My system also includes a Crane Song Avocet 2A. Crane Song Avocet 2A is a great reference DA and monitoring converter. I used to have the original model one, then upgraded that to next version and finally purchased the new 2A model when it came out. I’ve been using Avocet since it came first out, more than ten years ago i think. I also have Audeze LCD3 headphones that are driven by a Bryston balanced headphone amplifier.
What are the other fundamentals to your music-making processes—the stuff you couldn’t work without?
Nowadays, it’d have to be my old Mac Pro with Logic. There’s plenty of high quality DIs (API, Chandler) that I use for all the pedals and fx. Digital conversion is also extremely important, clocking and all that. I use Antelope Audio’s atomic clock and Orion 32HD. Orion 32HD is my only new purchase really because the old first generation Orion 32 died not too long ago. I also depend on Logic and an EXS sampler, which I know very well by now. I also have small Mackie mixers that I downgraded to but can deal with, and I have lots of pedals and contact microphones for more creative messy stuff.
And one thing that plays a big role nowadays, at times, is an iPad. I used to watch my wife [Antye Greie a.k.a AGF] using the applications for years and was kind of making fun of her, but over the last few years I’ve had to eat my hat and go for it as well. Especially if you’re on a budget, it’s pretty amazing what you can get there. I run the iPad via a high-quality converter into an API compressor and then some other gear.
Then there’s also one of my favorite pieces of hardware, Manley SLAM!, a modified early version that’s not available anymore, with an AD/DA card. It’s just a really great piece of gear for a lot of things. I use it nowadays on my main mixer outputs.
Click to enter gallery.
What were the main pieces of gear that you sold to allow you to live during this hiatus?
I sold all my synths and sound sources, including an Omega-8, Sunsyn, lots of Eurorack gear, MiniMoog etc.—key pieces that I had used for all my albums over the past 10 years. I also sold lots of fancy outboard stuff, such as Manley units, API, Chandler, ISA 110 (original one), LA2A, Eventide DSP7000/Orville/H8000, and on, and on, and on. Just basically tons of gear-lust equipment! I also sold my big main Genelecs that I really liked and still miss.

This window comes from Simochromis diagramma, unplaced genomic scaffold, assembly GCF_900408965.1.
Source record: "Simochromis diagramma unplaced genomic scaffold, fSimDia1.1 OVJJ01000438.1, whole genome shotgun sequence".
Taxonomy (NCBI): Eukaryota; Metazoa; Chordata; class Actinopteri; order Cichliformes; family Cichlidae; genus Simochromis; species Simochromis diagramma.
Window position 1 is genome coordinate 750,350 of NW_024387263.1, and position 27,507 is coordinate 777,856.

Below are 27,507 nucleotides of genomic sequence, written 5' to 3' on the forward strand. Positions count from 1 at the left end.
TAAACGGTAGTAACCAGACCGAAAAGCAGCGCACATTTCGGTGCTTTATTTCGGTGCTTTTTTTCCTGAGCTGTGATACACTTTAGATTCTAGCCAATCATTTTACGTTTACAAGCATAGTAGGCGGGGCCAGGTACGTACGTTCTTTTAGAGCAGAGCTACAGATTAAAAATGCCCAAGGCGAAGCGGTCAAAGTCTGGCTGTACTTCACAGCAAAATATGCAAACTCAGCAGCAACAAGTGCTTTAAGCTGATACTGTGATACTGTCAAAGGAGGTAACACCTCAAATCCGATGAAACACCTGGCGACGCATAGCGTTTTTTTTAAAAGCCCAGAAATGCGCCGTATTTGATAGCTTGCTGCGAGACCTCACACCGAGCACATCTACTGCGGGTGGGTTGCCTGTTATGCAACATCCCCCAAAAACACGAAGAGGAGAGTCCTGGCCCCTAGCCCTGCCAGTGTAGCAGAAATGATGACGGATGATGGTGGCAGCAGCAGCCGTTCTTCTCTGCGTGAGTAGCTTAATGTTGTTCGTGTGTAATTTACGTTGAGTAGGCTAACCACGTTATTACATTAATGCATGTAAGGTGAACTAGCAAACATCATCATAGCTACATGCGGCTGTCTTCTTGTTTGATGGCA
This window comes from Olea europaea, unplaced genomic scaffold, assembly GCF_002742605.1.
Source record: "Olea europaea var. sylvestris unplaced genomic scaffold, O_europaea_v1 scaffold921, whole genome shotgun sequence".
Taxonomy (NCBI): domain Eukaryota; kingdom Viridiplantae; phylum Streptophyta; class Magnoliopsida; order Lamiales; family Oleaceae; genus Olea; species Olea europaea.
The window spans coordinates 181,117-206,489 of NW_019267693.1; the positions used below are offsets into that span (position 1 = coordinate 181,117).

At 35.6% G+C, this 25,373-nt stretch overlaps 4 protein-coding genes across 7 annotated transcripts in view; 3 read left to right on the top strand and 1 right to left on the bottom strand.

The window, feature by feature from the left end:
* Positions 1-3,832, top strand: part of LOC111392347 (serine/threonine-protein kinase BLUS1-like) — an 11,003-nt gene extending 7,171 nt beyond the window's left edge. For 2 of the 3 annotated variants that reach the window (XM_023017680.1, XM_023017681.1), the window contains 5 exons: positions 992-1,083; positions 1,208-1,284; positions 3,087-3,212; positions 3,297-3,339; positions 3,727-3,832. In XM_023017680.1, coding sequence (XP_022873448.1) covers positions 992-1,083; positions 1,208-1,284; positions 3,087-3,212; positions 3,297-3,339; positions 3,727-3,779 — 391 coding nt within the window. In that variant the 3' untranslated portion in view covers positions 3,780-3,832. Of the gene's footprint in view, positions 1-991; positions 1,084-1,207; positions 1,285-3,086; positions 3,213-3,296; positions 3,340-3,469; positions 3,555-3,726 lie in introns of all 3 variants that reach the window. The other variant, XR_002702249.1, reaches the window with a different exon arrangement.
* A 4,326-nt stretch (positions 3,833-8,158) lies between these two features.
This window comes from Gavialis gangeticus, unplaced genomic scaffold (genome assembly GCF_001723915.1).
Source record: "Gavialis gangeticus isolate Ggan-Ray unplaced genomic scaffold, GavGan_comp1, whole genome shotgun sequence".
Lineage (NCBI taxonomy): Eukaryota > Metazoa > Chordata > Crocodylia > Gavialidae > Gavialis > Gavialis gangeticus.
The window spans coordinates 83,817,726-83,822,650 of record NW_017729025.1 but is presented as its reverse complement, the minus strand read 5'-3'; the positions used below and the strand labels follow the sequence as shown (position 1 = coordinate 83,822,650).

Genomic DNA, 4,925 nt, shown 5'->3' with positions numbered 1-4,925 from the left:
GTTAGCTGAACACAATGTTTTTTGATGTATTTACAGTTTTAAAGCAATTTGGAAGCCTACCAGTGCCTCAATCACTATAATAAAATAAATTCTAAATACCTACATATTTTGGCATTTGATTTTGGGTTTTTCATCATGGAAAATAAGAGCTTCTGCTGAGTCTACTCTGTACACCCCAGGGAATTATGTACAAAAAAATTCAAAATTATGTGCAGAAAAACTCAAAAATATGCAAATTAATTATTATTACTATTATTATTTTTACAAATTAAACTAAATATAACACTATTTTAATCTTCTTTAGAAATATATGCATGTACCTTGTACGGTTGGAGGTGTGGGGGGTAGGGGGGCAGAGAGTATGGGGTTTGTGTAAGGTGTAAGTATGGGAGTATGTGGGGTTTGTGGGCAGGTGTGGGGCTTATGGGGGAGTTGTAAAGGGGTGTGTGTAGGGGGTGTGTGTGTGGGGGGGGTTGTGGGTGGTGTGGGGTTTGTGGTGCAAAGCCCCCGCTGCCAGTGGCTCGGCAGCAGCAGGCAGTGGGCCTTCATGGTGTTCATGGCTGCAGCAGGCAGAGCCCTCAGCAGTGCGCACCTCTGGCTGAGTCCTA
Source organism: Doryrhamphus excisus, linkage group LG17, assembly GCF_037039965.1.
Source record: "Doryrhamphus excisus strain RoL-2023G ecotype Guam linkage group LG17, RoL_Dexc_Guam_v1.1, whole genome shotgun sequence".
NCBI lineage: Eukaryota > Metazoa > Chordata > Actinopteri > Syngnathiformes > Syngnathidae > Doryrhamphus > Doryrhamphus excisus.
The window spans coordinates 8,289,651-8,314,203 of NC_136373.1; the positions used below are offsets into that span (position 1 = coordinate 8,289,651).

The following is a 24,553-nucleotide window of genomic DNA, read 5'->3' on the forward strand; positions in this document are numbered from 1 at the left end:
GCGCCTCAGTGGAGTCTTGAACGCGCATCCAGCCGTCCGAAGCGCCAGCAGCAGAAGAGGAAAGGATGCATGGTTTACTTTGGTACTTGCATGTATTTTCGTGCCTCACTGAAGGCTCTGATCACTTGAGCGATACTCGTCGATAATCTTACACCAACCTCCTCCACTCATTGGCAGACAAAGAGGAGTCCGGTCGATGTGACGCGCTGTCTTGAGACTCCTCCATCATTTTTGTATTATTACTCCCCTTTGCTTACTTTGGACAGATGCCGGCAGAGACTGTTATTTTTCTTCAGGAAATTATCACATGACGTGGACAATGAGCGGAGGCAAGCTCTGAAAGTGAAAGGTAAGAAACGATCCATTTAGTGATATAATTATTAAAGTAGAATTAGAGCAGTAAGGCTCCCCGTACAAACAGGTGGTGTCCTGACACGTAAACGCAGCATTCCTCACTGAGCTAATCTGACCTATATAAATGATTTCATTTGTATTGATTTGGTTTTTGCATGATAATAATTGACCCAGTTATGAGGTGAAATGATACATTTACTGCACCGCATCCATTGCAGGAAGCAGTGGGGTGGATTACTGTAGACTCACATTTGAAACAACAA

What determined what you sold?
I had a few criteria, but I wanted to just sell everything I could to maximize the time off from “business.” I especially wanted to get rid of gear I had been using extensively, and had maybe become too dependent on. I also decided to sell all fancy and esoteric gear that makes only small differences to the end results. It’s nice to be able to put some fancy tube gear on the bass drum but it really doesn’t make your music better or worse.
I think at this point I’ve developed an imprint for what good gear sounds like, and this means that I can find plugins close to what I know good hardware sounds like, although it takes some fine-tuning, and it’s different to the analog domain, for sure. I’ve had UAD stuff since the beginning, and some of their plugins do sound good. Obviously, it’s not the same as hardware but it’s not going to change your music that much if you use UAD instead of analog hardware, but it really helps me having that awareness of how great gear behaves. What I miss maybe more than the sound in using hardware is the act itself. It can be a real fun-killer using your mouse and staring at screen, while it can really be quite inspiring to just grab some knobs and close your eyes.
What plugins are you using?
There are a few plugins that I use extensively, mainly Fabfilter EQ and UAD Maag EQ. Both sound reasonably good. I hardly use compression anymore but I sometimes use UAD LA2 and I also find Vertigo compressor to be good. There are really good reverb emulations on UAD as well. Then there’s a load of plugins I use for fx, but what’s more important than the plugins for me is the ability to run them out of the box and back into audio. For that, I use Chandler TG2 or maybe Helios 69 pre/EQ or Tube-Tech SMC2B.
How are you using the plugins out of the box? How does the signal chain flow?